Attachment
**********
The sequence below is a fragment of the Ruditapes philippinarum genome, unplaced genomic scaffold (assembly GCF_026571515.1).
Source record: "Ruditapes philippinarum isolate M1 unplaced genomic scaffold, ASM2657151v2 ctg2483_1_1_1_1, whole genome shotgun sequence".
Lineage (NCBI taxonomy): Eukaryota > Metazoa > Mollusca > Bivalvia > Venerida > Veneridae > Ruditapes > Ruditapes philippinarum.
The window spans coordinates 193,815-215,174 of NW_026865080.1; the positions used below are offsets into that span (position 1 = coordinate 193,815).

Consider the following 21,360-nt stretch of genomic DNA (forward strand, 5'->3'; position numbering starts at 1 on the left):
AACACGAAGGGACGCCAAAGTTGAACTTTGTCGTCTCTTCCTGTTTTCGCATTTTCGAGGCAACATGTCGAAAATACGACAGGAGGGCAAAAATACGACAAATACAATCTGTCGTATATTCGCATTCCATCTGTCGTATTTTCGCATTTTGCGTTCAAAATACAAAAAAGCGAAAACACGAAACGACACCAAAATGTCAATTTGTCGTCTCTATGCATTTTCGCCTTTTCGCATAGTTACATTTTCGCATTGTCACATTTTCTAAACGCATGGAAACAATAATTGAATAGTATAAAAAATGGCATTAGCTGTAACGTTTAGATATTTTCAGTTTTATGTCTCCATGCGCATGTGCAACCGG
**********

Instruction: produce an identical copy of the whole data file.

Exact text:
The sequence below is a fragment of the Ruditapes philippinarum genome, unplaced genomic scaffold (assembly GCF_026571515.1).
Source record: "Ruditapes philippinarum isolate M1 unplaced genomic scaffold, ASM2657151v2 ctg2483_1_1_1_1, whole genome shotgun sequence".
Lineage (NCBI taxonomy): Eukaryota > Metazoa > Mollusca > Bivalvia > Venerida > Veneridae > Ruditapes > Ruditapes philippinarum.
The window spans coordinates 193,815-215,174 of NW_026865080.1; the positions used below are offsets into that span (position 1 = coordinate 193,815).

Consider the following 21,360-nt stretch of genomic DNA (forward strand, 5'->3'; position numbering starts at 1 on the left):
AACACGAAGGGACGCCAAAGTTGAACTTTGTCGTCTCTTCCTGTTTTCGCATTTTCGAGGCAACATGTCGAAAATACGACAGGAGGGCAAAAATACGACAAATACAATCTGTCGTATATTCGCATTCCATCTGTCGTATTTTCGCATTTTGCGTTCAAAATACAAAAAAGCGAAAACACGAAACGACACCAAAATGTCAATTTGTCGTCTCTATGCATTTTCGCCTTTTCGCATAGTTACATTTTCGCATTGTCACATTTTCTAAACGCATGGAAACAATAATTGAATAGTATAAAAAATGGCATTAGCTGTAACGTTTAGATATTTTCAGTTTTATGTCTCCATGCGCATGTGCAACCGG